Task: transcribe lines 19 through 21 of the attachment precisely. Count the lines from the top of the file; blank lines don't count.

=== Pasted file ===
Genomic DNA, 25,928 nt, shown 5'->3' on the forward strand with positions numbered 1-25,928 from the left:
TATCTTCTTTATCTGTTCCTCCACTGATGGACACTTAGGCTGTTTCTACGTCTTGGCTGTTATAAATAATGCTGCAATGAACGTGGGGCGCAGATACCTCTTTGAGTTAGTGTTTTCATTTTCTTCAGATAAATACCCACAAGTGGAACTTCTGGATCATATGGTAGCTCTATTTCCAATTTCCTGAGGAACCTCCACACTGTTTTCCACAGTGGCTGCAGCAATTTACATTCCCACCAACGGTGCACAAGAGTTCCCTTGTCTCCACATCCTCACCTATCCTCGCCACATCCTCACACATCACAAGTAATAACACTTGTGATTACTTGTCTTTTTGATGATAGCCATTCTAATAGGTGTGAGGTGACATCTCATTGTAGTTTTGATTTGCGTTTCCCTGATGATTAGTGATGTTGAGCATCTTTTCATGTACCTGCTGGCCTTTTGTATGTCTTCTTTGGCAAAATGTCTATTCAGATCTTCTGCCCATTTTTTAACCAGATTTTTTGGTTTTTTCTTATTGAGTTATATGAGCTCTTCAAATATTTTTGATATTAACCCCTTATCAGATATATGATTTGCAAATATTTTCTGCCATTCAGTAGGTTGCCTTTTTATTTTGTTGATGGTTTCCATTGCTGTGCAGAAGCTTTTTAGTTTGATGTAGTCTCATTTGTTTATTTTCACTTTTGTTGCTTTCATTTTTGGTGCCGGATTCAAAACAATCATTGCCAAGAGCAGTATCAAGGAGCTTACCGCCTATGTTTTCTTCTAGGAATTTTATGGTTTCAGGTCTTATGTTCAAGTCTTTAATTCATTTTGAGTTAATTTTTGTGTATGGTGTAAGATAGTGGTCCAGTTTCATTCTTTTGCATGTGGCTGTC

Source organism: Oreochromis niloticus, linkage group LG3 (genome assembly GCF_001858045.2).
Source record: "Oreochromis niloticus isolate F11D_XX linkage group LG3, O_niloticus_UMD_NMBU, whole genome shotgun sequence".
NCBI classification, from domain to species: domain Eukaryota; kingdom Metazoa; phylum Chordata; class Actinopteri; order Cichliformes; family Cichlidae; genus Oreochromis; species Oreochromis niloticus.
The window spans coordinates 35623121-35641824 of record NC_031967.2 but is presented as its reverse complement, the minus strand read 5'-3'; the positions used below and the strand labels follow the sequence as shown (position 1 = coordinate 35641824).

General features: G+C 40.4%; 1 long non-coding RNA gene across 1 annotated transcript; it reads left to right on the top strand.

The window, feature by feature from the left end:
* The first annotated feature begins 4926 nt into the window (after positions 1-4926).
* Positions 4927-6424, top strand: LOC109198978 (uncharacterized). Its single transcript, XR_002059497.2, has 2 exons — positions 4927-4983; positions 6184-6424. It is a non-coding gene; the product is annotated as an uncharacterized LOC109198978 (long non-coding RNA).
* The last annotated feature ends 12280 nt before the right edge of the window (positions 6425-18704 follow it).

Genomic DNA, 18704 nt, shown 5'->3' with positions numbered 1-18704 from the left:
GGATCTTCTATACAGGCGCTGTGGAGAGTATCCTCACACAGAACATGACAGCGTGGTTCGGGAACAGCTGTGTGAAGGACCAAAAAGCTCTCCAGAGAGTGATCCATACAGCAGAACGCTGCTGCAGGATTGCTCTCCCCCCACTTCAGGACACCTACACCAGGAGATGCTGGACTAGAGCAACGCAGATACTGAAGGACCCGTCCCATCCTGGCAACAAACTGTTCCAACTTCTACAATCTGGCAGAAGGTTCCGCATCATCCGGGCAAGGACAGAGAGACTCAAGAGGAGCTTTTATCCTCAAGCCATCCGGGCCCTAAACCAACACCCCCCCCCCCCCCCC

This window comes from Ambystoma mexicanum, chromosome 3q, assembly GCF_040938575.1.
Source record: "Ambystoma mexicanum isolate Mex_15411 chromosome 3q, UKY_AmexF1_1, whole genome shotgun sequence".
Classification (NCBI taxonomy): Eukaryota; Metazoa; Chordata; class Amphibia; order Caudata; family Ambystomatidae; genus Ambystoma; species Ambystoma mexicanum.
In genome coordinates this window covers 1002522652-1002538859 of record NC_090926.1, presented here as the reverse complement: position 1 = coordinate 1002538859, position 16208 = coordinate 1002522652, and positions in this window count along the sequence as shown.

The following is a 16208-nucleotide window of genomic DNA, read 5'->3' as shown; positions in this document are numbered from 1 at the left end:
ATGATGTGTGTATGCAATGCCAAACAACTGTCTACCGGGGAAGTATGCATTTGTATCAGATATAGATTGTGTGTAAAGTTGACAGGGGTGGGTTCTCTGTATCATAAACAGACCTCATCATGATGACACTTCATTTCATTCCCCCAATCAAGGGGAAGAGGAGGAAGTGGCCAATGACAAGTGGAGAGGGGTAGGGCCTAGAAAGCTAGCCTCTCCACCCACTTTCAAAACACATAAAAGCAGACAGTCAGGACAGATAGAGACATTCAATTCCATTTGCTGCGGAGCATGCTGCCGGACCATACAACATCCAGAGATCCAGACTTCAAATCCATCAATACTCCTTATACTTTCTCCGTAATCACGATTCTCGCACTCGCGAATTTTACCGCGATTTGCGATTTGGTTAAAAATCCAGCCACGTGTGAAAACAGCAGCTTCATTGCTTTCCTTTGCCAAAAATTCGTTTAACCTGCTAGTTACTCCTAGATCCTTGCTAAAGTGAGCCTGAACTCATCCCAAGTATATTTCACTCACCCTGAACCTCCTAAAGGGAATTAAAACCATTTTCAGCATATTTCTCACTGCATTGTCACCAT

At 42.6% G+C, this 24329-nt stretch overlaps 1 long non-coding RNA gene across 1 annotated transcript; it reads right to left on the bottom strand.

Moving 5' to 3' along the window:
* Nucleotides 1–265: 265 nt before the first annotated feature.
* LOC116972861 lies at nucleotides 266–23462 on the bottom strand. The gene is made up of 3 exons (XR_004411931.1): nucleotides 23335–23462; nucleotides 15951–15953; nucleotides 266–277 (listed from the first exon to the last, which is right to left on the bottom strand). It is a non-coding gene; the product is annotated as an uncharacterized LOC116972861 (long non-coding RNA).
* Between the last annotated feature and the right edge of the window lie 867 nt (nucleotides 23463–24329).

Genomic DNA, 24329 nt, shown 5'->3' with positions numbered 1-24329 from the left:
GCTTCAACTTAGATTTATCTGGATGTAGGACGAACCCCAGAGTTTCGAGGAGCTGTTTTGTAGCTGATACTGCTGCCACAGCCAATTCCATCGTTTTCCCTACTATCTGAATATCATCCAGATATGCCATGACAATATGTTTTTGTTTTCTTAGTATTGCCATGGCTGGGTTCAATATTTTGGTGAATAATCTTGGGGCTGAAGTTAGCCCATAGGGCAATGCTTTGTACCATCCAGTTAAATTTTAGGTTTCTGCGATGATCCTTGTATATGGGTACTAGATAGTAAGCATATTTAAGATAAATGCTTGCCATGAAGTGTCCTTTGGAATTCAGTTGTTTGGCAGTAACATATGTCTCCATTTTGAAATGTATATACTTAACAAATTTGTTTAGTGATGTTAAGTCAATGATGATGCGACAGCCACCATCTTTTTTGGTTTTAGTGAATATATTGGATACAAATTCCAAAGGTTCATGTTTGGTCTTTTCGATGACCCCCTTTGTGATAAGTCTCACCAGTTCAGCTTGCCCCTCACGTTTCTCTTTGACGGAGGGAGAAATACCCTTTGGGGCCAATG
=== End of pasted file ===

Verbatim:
ATGATGTGTGTATGCAATGCCAAACAACTGTCTACCGGGGAAGTATGCATTTGTATCAGATATAGATTGTGTGTAAAGTTGACAGGGGTGGGTTCTCTGTATCATAAACAGACCTCATCATGATGACACTTCATTTCATTCCCCCAATCAAGGGGAAGAGGAGGAAGTGGCCAATGACAAGTGGAGAGGGGTAGGGCCTAGAAAGCTAGCCTCTCCACCCACTTTCAAAACACATAAAAGCAGACAGTCAGGACAGATAGAGACATTCAATTCCATTTGCTGCGGAGCATGCTGCCGGACCATACAACATCCAGAGATCCAGACTTCAAATCCATCAATACTCCTTATACTTTCTCCGTAATCACGATTCTCGCACTCGCGAATTTTACCGCGATTTGCGATTTGGTTAAAAATCCAGCCACGTGTGAAAACAGCAGCTTCATTGCTTTCCTTTGCCAAAAATTCGTTTAACCTGCTAGTTACTCCTAGATCCTTGCTAAAGTGAGCCTGAACTCATCCCAAGTATATTTCACTCACCCTGAACCTCCTAAAGGGAATTAAAACCATTTTCAGCATATTTCTCACTGCATTGTCACCAT

At 42.6% G+C, this 24329-nt stretch overlaps 1 long non-coding RNA gene across 1 annotated transcript; it reads right to left on the bottom strand.

Moving 5' to 3' along the window: